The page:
It is estimated the number of Indians in the area of present-day Canada and the United States before the arrival of Europeans was at 1 to 2 million. This Indian population was culturally highly differentiated and very unevenly distributed across the continent. The highest density was in the forest regions in the east. Next to the hunting and fishing here, agriculture in particular was the livelihood. Those tribes which spoke the Algonquian language, such as the Delawares and Mohicans, were soon wiped out by the white population. The Iroquois had long been a powerful and warlike confederacy of tribes south of the Great Lakes. In the southern Appalachians in the southeast, were the farming tribes of the Muskogee Creek and the Iroquois who were allies of the Cherokees. They were the core of the so-called 'Five Civilised Tribes', which until the early 19th Century, had developed a high degree of political and cultural autonomy.
As previously mentioned, the equestrian life of tribes of the plains and prairies had only developed through cultural contact with the Spaniards. Their economic basis was bison hunting. The often very mobile and warlike tribes like the Sioux and Dakota were in the north, the Cheyenne were in the central regions and the Apaches and Comanches in the south with very different language types. Of these groups, the Indians of the southwest, in the arid regions, differed significantly. Besides the large tribe of the Navajo, who through the acquisition of horses and sheep from the Spaniards and developed from hunter-gatherers to ranchers, there are, up until today, the agricultural tribes such as Pueblo Indians and the Hopi who live in permanent villages. The Indian population, living in the sparsely populated California, mainly lived by gathering acorns, while fishing livelihoods formed on the northwest coast.
Systematic expulsion and murder
Initially, the encounters between the indigenous population and European settlers were mostly peaceful, the Indians even helped provide advice on the cultivation of land. However, with the growing number of settlers and the fundamentally different views regarding land ownership, it soon led to serious conflicts. The fur traders had still considered it important to stay on good terms with the Indians but subsequent farmers came with the avowed aim of acquiring their land. Measures of displacement and expulsion, but also the deliberate extermination, characterised the policy of white Americans towards the Indian population.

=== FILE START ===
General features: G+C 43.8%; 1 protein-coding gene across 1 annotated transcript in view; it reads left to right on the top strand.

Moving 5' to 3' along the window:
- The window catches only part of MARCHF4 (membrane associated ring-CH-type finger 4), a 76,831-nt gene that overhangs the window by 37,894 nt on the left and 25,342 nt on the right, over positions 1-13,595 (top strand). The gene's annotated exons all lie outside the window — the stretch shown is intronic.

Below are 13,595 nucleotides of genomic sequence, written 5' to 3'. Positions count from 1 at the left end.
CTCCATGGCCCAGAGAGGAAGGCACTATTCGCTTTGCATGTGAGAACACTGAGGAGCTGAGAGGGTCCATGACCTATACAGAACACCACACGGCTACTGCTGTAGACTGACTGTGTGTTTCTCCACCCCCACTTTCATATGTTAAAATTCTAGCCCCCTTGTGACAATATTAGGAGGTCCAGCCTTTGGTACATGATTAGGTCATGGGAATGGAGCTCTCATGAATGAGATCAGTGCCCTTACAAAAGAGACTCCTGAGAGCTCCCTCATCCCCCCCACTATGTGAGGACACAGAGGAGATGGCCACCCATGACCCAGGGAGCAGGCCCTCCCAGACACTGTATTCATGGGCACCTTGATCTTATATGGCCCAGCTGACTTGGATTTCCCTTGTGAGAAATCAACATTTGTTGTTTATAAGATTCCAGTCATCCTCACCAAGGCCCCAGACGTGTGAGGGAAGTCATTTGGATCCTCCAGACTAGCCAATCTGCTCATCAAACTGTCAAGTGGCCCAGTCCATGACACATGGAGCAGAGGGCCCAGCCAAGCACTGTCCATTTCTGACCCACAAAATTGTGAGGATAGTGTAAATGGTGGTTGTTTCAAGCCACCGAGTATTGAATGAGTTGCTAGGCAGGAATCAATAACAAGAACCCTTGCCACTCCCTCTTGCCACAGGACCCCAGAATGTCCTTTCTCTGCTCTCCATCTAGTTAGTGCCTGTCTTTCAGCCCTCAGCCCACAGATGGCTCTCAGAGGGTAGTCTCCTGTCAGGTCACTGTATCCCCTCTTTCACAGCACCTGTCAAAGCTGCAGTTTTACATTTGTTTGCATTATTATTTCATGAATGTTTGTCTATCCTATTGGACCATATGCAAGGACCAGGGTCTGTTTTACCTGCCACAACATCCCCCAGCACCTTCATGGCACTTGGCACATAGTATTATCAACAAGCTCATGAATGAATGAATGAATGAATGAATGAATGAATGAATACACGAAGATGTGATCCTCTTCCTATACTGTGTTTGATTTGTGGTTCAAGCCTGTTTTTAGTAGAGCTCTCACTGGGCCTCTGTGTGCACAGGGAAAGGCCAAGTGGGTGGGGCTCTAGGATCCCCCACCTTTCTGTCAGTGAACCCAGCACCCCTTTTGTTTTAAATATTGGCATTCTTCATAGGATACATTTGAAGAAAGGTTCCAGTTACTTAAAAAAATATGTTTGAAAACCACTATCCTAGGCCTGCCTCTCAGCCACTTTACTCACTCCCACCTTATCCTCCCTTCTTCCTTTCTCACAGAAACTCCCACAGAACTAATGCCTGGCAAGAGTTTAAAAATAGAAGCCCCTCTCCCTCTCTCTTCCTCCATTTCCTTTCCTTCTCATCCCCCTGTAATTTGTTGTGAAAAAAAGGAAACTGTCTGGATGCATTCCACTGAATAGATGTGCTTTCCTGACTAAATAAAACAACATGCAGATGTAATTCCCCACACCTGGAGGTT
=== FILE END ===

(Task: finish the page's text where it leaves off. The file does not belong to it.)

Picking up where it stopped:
Although there were repeated state efforts to protect the natives against land speculators and settlers from the mid-18th Century, the Indians were often forcibly settled in designated reserves. During the forced relocation of the Cherokees from the Appalachian Mountains to the "Indian Territory" in Oklahoma in the winter of 1838-39, almost one quarter of the approximately 15,000 affected Indians died, an event which gained its sad fame as the "March of Tears".
With the steady encroachment of the settlers during the 19th Century, the Indian population became increasingly deprived of their original habitats before eventually being wiped out. Even from the allocated reserves, settlements and many tribes were once again displaced. Moreover, countless Indians of the Great Plains and prairies fell victim to the great harshness of the American army which, after 1860, led to the "Indian wars". From 1887 to 1934 alone, the Indians lost about 36 million hectares of territory from the originally awarded 56 million hectares. Most of the remaining land was unsuitable for agriculture. It was not until 1924, that the Indians were given full American citizenship.
H. D. Laux, G. Thieme; Ü: C. Fleming